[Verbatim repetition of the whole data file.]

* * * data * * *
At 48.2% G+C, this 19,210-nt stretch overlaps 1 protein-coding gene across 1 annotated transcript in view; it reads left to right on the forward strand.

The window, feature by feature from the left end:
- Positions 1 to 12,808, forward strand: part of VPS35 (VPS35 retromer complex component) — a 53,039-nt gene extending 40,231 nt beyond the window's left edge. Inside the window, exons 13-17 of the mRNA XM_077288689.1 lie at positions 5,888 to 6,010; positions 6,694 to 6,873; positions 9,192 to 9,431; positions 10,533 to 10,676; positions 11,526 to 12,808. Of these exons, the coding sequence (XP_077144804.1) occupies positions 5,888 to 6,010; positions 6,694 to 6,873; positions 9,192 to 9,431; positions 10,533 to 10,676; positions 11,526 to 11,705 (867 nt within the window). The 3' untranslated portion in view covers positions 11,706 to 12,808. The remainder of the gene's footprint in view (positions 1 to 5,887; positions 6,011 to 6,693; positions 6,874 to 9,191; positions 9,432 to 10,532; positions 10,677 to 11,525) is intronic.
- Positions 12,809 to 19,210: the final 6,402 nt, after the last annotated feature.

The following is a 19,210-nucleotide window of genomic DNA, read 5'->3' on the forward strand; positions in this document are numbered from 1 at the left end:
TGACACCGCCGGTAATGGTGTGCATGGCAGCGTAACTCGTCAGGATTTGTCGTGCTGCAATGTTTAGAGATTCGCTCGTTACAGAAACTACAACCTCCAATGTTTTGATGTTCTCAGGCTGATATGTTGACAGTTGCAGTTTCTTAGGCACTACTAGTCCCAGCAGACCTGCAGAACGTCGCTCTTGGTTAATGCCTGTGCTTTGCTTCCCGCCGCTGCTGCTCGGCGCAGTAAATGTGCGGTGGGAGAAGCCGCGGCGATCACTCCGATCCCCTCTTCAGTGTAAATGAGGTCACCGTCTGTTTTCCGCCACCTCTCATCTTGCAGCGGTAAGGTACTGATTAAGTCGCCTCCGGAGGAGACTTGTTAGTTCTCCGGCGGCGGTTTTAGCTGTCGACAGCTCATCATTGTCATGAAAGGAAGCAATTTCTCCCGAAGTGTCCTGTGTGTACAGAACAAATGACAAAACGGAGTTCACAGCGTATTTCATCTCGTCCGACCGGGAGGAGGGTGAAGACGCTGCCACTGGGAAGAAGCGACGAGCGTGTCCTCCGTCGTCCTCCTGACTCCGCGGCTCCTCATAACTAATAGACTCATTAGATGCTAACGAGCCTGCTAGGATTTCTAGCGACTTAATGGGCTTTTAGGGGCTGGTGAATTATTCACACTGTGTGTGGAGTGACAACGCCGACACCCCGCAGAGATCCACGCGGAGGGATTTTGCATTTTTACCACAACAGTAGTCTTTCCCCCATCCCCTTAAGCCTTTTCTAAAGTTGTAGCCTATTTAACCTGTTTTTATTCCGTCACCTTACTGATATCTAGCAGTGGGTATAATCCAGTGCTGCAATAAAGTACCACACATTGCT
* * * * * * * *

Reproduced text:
At 48.2% G+C, this 19,210-nt stretch overlaps 1 protein-coding gene across 1 annotated transcript in view; it reads left to right on the forward strand.

The window, feature by feature from the left end:
- Positions 1 to 12,808, forward strand: part of VPS35 (VPS35 retromer complex component) — a 53,039-nt gene extending 40,231 nt beyond the window's left edge. Inside the window, exons 13-17 of the mRNA XM_077288689.1 lie at positions 5,888 to 6,010; positions 6,694 to 6,873; positions 9,192 to 9,431; positions 10,533 to 10,676; positions 11,526 to 12,808. Of these exons, the coding sequence (XP_077144804.1) occupies positions 5,888 to 6,010; positions 6,694 to 6,873; positions 9,192 to 9,431; positions 10,533 to 10,676; positions 11,526 to 11,705 (867 nt within the window). The 3' untranslated portion in view covers positions 11,706 to 12,808. The remainder of the gene's footprint in view (positions 1 to 5,887; positions 6,011 to 6,693; positions 6,874 to 9,191; positions 9,432 to 10,532; positions 10,677 to 11,525) is intronic.
- Positions 12,809 to 19,210: the final 6,402 nt, after the last annotated feature.

The following is a 19,210-nucleotide window of genomic DNA, read 5'->3' on the forward strand; positions in this document are numbered from 1 at the left end:
TGACACCGCCGGTAATGGTGTGCATGGCAGCGTAACTCGTCAGGATTTGTCGTGCTGCAATGTTTAGAGATTCGCTCGTTACAGAAACTACAACCTCCAATGTTTTGATGTTCTCAGGCTGATATGTTGACAGTTGCAGTTTCTTAGGCACTACTAGTCCCAGCAGACCTGCAGAACGTCGCTCTTGGTTAATGCCTGTGCTTTGCTTCCCGCCGCTGCTGCTCGGCGCAGTAAATGTGCGGTGGGAGAAGCCGCGGCGATCACTCCGATCCCCTCTTCAGTGTAAATGAGGTCACCGTCTGTTTTCCGCCACCTCTCATCTTGCAGCGGTAAGGTACTGATTAAGTCGCCTCCGGAGGAGACTTGTTAGTTCTCCGGCGGCGGTTTTAGCTGTCGACAGCTCATCATTGTCATGAAAGGAAGCAATTTCTCCCGAAGTGTCCTGTGTGTACAGAACAAATGACAAAACGGAGTTCACAGCGTATTTCATCTCGTCCGACCGGGAGGAGGGTGAAGACGCTGCCACTGGGAAGAAGCGACGAGCGTGTCCTCCGTCGTCCTCCTGACTCCGCGGCTCCTCATAACTAATAGACTCATTAGATGCTAACGAGCCTGCTAGGATTTCTAGCGACTTAATGGGCTTTTAGGGGCTGGTGAATTATTCACACTGTGTGTGGAGTGACAACGCCGACACCCCGCAGAGATCCACGCGGAGGGATTTTGCATTTTTACCACAACAGTAGTCTTTCCCCCATCCCCTTAAGCCTTTTCTAAAGTTGTAGCCTATTTAACCTGTTTTTATTCCGTCACCTTACTGATATCTAGCAGTGGGTATAATCCAGTGCTGCAATAAAGTACCACACATTGCT